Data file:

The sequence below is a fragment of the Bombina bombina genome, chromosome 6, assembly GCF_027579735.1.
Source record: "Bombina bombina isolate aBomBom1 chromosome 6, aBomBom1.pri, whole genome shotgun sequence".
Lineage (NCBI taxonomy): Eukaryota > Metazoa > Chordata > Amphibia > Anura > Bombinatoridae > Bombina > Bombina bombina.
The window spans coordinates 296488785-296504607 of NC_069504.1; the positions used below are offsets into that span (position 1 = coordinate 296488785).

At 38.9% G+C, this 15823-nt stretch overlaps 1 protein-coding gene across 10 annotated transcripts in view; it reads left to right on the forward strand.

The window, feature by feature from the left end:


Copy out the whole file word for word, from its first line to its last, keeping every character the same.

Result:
The sequence below is a fragment of the Bombina bombina genome, chromosome 6, assembly GCF_027579735.1.
Source record: "Bombina bombina isolate aBomBom1 chromosome 6, aBomBom1.pri, whole genome shotgun sequence".
Lineage (NCBI taxonomy): Eukaryota > Metazoa > Chordata > Amphibia > Anura > Bombinatoridae > Bombina > Bombina bombina.
The window spans coordinates 296488785-296504607 of NC_069504.1; the positions used below are offsets into that span (position 1 = coordinate 296488785).

At 38.9% G+C, this 15823-nt stretch overlaps 1 protein-coding gene across 10 annotated transcripts in view; it reads left to right on the forward strand.

The window, feature by feature from the left end: